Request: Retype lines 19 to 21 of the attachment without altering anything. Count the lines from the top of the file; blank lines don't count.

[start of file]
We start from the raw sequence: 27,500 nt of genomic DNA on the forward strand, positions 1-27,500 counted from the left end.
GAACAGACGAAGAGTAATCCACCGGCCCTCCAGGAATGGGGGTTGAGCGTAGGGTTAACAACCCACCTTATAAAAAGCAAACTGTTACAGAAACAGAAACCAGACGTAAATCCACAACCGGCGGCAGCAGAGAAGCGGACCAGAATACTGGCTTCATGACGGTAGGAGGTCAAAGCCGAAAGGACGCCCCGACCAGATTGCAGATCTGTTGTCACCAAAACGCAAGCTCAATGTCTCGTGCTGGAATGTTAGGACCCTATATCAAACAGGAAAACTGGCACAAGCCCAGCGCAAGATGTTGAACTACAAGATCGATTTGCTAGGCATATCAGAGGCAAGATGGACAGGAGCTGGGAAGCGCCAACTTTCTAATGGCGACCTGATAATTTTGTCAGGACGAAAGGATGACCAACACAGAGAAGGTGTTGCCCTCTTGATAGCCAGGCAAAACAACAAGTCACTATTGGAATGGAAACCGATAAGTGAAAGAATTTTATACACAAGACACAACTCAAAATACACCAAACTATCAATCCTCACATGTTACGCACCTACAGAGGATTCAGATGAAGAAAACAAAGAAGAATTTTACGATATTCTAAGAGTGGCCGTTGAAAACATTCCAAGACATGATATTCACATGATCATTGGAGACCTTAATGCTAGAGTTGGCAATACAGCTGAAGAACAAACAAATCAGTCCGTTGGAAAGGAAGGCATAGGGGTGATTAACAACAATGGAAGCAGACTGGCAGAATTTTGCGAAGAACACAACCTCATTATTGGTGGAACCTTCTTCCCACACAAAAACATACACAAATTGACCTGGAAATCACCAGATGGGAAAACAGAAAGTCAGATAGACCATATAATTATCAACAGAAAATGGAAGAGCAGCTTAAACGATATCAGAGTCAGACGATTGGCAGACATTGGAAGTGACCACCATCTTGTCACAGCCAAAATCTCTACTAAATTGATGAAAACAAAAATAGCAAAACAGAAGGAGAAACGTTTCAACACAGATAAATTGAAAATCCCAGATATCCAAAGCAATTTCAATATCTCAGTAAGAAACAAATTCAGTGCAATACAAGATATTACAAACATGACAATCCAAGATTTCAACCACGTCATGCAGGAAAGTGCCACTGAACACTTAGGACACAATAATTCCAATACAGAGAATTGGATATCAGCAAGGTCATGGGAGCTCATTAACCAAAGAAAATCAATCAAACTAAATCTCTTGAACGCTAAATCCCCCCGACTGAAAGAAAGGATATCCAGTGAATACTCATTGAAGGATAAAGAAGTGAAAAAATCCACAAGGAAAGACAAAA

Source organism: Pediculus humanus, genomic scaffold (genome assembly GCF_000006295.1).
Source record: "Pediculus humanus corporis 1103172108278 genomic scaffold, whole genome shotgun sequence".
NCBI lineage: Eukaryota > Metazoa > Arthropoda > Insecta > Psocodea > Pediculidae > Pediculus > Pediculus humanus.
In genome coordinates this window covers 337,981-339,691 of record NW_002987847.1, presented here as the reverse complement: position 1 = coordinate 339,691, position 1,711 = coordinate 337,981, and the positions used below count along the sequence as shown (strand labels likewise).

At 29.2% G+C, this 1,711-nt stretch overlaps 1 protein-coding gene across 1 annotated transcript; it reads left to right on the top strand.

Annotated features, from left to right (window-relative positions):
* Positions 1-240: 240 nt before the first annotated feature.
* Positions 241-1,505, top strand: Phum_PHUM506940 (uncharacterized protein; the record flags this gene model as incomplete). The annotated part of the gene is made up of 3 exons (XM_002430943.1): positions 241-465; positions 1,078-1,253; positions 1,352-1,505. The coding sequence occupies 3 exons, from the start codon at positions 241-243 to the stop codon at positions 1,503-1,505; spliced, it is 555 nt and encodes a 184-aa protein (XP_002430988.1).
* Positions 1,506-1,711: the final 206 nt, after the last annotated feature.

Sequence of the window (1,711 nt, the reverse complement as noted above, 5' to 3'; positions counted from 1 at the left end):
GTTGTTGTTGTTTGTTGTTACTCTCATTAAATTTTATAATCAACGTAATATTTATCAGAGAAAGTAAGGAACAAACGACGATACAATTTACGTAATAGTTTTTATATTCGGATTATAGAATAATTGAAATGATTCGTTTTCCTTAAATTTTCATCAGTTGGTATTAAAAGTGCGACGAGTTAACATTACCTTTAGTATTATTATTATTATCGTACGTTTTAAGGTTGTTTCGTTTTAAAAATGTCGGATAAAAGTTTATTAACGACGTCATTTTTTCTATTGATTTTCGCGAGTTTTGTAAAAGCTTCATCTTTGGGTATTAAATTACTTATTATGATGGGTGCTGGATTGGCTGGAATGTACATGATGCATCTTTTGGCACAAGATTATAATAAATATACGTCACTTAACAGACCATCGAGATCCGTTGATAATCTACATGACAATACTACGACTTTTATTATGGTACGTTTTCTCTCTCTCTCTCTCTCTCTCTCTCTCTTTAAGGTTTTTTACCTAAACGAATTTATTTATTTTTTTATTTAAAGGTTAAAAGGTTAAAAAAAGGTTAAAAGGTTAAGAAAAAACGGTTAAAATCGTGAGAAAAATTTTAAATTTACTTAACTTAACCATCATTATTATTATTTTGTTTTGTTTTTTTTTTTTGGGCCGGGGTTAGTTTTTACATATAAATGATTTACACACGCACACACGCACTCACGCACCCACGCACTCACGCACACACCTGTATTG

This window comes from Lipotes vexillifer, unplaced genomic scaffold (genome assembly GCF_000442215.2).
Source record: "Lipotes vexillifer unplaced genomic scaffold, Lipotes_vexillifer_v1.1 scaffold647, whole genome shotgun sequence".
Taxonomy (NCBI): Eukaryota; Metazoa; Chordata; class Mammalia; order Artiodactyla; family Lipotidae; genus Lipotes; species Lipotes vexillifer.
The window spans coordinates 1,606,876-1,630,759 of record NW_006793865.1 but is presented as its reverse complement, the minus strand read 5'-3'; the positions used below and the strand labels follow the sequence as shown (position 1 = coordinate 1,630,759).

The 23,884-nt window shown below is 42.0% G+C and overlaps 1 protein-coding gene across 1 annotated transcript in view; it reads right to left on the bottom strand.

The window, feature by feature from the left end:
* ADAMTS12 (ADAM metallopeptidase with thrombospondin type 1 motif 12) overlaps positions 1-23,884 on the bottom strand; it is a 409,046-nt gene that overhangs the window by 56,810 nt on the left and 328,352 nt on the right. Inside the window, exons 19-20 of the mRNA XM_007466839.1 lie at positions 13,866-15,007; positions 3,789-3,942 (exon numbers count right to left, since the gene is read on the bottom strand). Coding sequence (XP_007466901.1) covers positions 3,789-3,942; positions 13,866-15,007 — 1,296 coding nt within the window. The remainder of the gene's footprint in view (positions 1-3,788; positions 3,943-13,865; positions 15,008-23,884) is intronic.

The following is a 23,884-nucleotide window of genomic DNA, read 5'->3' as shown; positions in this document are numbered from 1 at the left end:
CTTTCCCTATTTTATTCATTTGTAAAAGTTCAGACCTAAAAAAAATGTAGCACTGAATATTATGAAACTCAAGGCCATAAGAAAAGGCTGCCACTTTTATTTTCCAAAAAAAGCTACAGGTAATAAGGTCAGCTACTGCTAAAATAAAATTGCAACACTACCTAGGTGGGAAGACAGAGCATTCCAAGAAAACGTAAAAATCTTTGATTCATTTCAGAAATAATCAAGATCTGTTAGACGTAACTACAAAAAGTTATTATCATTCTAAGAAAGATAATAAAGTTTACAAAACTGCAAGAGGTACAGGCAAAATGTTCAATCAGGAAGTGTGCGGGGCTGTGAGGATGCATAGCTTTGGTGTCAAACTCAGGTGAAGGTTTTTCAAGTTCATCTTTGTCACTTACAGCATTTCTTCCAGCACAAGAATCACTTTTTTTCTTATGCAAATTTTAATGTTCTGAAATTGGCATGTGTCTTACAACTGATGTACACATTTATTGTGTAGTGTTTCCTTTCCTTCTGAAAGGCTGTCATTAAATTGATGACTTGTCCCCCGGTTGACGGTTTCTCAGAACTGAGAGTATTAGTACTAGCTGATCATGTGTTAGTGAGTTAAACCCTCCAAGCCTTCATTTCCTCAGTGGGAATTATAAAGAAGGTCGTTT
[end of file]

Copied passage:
The window, feature by feature from the left end:
* ADAMTS12 (ADAM metallopeptidase with thrombospondin type 1 motif 12) overlaps positions 1-23,884 on the bottom strand; it is a 409,046-nt gene that overhangs the window by 56,810 nt on the left and 328,352 nt on the right. Inside the window, exons 19-20 of the mRNA XM_007466839.1 lie at positions 13,866-15,007; positions 3,789-3,942 (exon numbers count right to left, since the gene is read on the bottom strand). Coding sequence (XP_007466901.1) covers positions 3,789-3,942; positions 13,866-15,007 — 1,296 coding nt within the window. The remainder of the gene's footprint in view (positions 1-3,788; positions 3,943-13,865; positions 15,008-23,884) is intronic.

The following is a 23,884-nucleotide window of genomic DNA, read 5'->3' as shown; positions in this document are numbered from 1 at the left end: